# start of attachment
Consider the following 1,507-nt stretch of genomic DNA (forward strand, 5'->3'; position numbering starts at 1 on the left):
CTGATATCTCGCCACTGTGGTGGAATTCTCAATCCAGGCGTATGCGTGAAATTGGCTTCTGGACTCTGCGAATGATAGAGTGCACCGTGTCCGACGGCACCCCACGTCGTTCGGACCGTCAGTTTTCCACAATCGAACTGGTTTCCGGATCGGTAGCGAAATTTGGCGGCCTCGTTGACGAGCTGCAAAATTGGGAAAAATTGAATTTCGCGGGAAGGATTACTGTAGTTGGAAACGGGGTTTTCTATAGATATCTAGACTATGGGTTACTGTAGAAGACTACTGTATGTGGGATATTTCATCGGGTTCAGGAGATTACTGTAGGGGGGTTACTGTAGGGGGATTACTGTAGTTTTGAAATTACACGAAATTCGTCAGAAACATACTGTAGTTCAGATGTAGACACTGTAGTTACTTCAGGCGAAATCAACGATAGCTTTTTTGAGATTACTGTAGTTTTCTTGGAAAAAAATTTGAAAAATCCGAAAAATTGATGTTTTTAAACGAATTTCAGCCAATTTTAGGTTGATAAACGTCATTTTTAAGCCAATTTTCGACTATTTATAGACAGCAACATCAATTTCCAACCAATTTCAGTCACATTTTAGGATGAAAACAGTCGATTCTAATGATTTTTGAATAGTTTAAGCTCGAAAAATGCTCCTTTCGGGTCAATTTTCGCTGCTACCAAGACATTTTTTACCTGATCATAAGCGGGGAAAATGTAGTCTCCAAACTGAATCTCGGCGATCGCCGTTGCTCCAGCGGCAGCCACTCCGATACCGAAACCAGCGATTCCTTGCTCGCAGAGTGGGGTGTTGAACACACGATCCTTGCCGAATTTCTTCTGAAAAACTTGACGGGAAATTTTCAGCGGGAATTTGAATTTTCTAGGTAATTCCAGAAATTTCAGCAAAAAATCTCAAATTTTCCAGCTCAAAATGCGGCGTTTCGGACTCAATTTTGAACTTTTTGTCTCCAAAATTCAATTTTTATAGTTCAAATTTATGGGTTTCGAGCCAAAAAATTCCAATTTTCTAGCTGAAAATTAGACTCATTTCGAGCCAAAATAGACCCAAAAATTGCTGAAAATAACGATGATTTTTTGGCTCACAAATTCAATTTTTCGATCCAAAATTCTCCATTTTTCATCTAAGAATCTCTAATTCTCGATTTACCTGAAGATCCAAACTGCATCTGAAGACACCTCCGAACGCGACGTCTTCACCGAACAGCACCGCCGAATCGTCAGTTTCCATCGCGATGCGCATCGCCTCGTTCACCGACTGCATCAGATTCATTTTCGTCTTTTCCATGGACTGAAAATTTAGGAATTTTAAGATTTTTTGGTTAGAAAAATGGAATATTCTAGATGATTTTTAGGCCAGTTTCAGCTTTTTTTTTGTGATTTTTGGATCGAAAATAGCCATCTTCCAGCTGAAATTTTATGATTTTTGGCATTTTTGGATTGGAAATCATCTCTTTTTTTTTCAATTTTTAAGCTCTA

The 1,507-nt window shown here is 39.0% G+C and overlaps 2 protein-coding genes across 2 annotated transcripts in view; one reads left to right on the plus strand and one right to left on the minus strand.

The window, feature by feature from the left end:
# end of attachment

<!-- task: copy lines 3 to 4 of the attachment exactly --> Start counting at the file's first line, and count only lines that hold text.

The 1,507-nt window shown here is 39.0% G+C and overlaps 2 protein-coding genes across 2 annotated transcripts in view; one reads left to right on the plus strand and one right to left on the minus strand.

The window, feature by feature from the left end: